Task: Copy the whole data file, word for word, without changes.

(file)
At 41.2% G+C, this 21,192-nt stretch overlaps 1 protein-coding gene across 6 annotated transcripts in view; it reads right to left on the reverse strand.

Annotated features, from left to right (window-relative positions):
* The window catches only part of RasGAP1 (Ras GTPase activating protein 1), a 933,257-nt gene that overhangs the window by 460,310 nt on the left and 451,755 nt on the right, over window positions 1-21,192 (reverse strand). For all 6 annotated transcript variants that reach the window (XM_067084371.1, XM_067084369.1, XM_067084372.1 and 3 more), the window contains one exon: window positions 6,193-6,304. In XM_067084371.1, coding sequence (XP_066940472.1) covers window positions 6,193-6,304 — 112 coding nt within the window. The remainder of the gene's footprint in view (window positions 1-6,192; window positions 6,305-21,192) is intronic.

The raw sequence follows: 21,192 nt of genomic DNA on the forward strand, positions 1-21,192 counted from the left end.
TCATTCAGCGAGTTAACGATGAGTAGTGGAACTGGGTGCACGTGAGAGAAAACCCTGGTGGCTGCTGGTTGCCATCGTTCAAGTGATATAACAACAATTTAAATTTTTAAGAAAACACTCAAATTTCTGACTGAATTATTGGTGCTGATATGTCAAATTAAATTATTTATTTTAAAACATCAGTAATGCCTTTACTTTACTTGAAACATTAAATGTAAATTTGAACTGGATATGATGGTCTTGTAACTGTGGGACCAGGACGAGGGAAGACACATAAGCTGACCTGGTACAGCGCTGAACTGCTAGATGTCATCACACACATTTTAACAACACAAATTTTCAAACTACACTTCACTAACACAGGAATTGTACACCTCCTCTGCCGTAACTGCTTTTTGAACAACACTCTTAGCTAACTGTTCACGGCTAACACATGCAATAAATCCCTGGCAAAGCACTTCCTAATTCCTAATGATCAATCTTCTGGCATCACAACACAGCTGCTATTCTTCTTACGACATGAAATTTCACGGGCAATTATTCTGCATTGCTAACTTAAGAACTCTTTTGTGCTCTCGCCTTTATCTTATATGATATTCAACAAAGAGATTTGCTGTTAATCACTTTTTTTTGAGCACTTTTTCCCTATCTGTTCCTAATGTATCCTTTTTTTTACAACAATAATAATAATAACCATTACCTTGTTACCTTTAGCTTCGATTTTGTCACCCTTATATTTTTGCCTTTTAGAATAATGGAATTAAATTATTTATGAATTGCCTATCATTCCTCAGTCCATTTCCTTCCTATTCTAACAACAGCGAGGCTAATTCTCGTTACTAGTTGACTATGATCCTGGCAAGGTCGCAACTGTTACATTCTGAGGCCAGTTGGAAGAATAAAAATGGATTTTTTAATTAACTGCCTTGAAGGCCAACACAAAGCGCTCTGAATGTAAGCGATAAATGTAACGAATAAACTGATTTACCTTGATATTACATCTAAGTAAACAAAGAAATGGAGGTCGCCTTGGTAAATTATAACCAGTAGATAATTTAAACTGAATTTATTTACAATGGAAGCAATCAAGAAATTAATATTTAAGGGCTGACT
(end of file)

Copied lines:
At 41.2% G+C, this 21,192-nt stretch overlaps 1 protein-coding gene across 6 annotated transcripts in view; it reads right to left on the reverse strand.

Annotated features, from left to right (window-relative positions):
* The window catches only part of RasGAP1 (Ras GTPase activating protein 1), a 933,257-nt gene that overhangs the window by 460,310 nt on the left and 451,755 nt on the right, over window positions 1-21,192 (reverse strand). For all 6 annotated transcript variants that reach the window (XM_067084371.1, XM_067084369.1, XM_067084372.1 and 3 more), the window contains one exon: window positions 6,193-6,304. In XM_067084371.1, coding sequence (XP_066940472.1) covers window positions 6,193-6,304 — 112 coding nt within the window. The remainder of the gene's footprint in view (window positions 1-6,192; window positions 6,305-21,192) is intronic.

The raw sequence follows: 21,192 nt of genomic DNA on the forward strand, positions 1-21,192 counted from the left end.
TCATTCAGCGAGTTAACGATGAGTAGTGGAACTGGGTGCACGTGAGAGAAAACCCTGGTGGCTGCTGGTTGCCATCGTTCAAGTGATATAACAACAATTTAAATTTTTAAGAAAACACTCAAATTTCTGACTGAATTATTGGTGCTGATATGTCAAATTAAATTATTTATTTTAAAACATCAGTAATGCCTTTACTTTACTTGAAACATTAAATGTAAATTTGAACTGGATATGATGGTCTTGTAACTGTGGGACCAGGACGAGGGAAGACACATAAGCTGACCTGGTACAGCGCTGAACTGCTAGATGTCATCACACACATTTTAACAACACAAATTTTCAAACTACACTTCACTAACACAGGAATTGTACACCTCCTCTGCCGTAACTGCTTTTTGAACAACACTCTTAGCTAACTGTTCACGGCTAACACATGCAATAAATCCCTGGCAAAGCACTTCCTAATTCCTAATGATCAATCTTCTGGCATCACAACACAGCTGCTATTCTTCTTACGACATGAAATTTCACGGGCAATTATTCTGCATTGCTAACTTAAGAACTCTTTTGTGCTCTCGCCTTTATCTTATATGATATTCAACAAAGAGATTTGCTGTTAATCACTTTTTTTTGAGCACTTTTTCCCTATCTGTTCCTAATGTATCCTTTTTTTTACAACAATAATAATAATAACCATTACCTTGTTACCTTTAGCTTCGATTTTGTCACCCTTATATTTTTGCCTTTTAGAATAATGGAATTAAATTATTTATGAATTGCCTATCATTCCTCAGTCCATTTCCTTCCTATTCTAACAACAGCGAGGCTAATTCTCGTTACTAGTTGACTATGATCCTGGCAAGGTCGCAACTGTTACATTCTGAGGCCAGTTGGAAGAATAAAAATGGATTTTTTAATTAACTGCCTTGAAGGCCAACACAAAGCGCTCTGAATGTAAGCGATAAATGTAACGAATAAACTGATTTACCTTGATATTACATCTAAGTAAACAAAGAAATGGAGGTCGCCTTGGTAAATTATAACCAGTAGATAATTTAAACTGAATTTATTTACAATGGAAGCAATCAAGAAATTAATATTTAAGGGCTGACT